agency in Alabama had actually approved this whole plan. They`d approved
this whole idea. Apparently, they didn`t look into it at all that much
detail when they agreed that Alabama would receive like 10 million pounds
of this stuff, indefinitely, on an ongoing basis from the Northeast. They
just decided oh, we`ll tuck into it a landfill somewhere. Nobody will
The state environmental authorities in Alabama are not known for their
stellar modern track record. The previous administrator of the state`s
environmental agency had been embarrassed and ultimately forced out of
office after what seemed like a never ending series of ethics scandals,
including accepting baseball tickets and other gifts from a company that
his agency regulated. He accepted private plane trips for his whole family
to Disneyworld from another company who had business before the state. He
also as a state official had approved payments to a company that was run by
a guy that he was applying for a job with.
The Alabama State Ethics Commission unanimously referred him for criminal
prosecution on that one, and that really means something in Alabama. I
mean, Alabama has been really kind of busy recently on ethics issues. Just
within the past few years, Alabama`s speaker of the house, the serving
speaker of the house was convicted on multiple felonies and sentenced to
multiple years in prison.
That happened roughly the same time that the state`s governor was forced
from office in a sex and ethics scandal. And that happened around the same
time that the state`s chief Supreme Court judge was kicked off the bench in
an ethics scandal. You might remember him, actually. His name is Roy
Moore. He went on to be the Republican Party`s nominee for the U.S. Senate
seat that opened up when Jeff Sessions moved from the U.S. Senate over to
the Justice Department to become the Trump administration`s first attorney
Roy Moore`s Senate campaign was the point at which pedophilia and its
public defense became part of the Trump era of Republican politics. It`s
also how we got a Democrat in the United States Senate from the great state
of Alabama. When Alabama decided they couldn`t stomach Roy Moore in that
So Alabama has had a busy few years in general on ethics issues, but on
environmental stuff, Alabama has been even worse than that. I mean, it has
been a poop train couple of years in Alabama. That same administrator of
the state`s environmental agency, that one who got referred for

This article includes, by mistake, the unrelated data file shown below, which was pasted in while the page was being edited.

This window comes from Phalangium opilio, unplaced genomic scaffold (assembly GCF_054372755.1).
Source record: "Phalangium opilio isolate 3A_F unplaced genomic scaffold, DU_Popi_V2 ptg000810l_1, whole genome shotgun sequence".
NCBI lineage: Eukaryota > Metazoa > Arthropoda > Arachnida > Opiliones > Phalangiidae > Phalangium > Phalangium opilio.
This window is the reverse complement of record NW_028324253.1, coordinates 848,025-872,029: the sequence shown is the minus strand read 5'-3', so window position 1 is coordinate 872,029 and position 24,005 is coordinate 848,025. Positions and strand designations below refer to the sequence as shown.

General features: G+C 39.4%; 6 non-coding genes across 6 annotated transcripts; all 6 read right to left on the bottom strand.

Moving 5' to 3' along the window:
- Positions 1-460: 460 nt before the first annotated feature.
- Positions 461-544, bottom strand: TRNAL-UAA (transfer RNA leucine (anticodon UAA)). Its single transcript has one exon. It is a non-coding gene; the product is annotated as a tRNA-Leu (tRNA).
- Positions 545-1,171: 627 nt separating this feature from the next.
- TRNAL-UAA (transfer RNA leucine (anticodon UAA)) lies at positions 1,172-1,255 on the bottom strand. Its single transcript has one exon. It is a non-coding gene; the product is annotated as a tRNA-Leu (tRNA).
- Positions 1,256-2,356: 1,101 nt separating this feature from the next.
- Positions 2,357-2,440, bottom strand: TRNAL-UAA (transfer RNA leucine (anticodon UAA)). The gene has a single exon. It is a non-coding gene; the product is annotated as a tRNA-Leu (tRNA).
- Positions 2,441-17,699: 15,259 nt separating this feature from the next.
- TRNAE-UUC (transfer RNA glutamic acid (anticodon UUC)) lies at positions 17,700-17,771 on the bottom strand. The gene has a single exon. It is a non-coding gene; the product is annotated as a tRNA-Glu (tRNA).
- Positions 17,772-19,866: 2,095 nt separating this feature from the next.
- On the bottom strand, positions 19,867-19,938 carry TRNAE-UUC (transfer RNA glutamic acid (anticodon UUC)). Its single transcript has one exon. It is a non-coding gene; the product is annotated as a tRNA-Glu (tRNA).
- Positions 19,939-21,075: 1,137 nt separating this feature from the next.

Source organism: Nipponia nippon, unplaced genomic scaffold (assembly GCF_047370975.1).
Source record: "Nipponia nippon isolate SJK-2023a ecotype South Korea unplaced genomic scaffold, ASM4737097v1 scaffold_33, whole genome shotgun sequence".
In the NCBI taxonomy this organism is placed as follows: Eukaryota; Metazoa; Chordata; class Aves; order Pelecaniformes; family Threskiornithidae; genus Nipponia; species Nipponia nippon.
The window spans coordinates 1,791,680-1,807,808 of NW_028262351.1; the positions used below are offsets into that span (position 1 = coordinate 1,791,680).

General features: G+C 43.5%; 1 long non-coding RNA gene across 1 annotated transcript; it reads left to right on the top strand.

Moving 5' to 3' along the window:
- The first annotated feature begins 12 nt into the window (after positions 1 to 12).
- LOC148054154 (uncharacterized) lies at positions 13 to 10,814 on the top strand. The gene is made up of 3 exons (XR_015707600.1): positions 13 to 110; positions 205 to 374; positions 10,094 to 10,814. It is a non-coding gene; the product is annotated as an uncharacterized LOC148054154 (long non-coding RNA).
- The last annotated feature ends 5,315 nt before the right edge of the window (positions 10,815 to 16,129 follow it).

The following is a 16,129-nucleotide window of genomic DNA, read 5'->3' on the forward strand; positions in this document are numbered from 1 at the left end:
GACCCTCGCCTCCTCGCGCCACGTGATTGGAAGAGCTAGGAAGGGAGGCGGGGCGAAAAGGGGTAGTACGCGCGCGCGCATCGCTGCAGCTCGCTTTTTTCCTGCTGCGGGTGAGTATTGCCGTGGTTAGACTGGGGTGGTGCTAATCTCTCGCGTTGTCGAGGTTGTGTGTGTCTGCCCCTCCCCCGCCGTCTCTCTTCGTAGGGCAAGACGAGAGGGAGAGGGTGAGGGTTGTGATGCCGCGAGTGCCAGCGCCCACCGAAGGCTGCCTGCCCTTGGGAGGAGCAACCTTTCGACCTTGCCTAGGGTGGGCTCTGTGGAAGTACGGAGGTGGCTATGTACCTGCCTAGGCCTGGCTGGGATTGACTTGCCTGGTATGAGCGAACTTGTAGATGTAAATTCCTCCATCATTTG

prosecution, the one who left office under this cloud of mushrooming ethics
controversies, after he left office as the top environmental official in
the state, he left to go work in his private business career.
In his private business career, he became a key player in the worst
criminal environmental scandal to hit that state in years. I mean, even
after losing the top person in the legislature, the top person in the
Supreme Court, and the governor to ethics scandals almost simultaneously,
the state of Alabama has since subsequently had to endure a huge criminal
bribery and money laundering scandal involving top businesses and law firms
in the state, who were trying to stop the EPA cleanup of a radically
polluted, densely populated black neighborhood in north Birmingham.
That scandal is ongoing. It has resulted in multiple, lengthy prison
sentences. It has even ensnared Attorney General Jeff Sessions. Remember,
he is from Alabama. As the senator turns out, he got lots of money from
the people behind the scheme. As a senator, turns out he lobbied against
that EPA clean up effort which was apparently what they were paying people
Jeff Sessions even turn upped on a witness list in a felony trial that sent
a well-known businessman executive and a top Alabama Republican lawyer to
prison in that environmental scandal. I should also mention that once Jeff
Sessions stopped being a senator implicated in that scandal and started
being attorney general of the United States, he never once said he was
recused from overseeing that matter as a federal prosecution despite his
personal and direct involvement in it.
But when it came time to staff up the Trump administration, they didn`t
just go to Alabama for an attorney general. The Trump administration also
went to Alabama for environmental expertise. That guy from the state
environmental agency in Alabama, the guy who was referred for criminal
prosecution, the one who got in trouble for accepting all those gifts and
private plane rides from his family for companies he was supposed to be
overseeing, the one who left state office in a cloud of scandal and then
got involved in what turned out to be a giant criminal scheme to keep a
poor black neighborhood polluted and not cleaned up, that is who President
Trump named to run the Environmental Protection Agency for the whole
southeastern United States.
Was anybody else on the short list? His name is Trey Glenn. President
Trump appointed him to run the biggest region in the country for the EPA.
It covers eight states in the southeast.
John Archibald, the Pulitzer Prize-winning columnist at AL.com wrote a
column at the time when Trey Glenn was pointed in which he John Archibald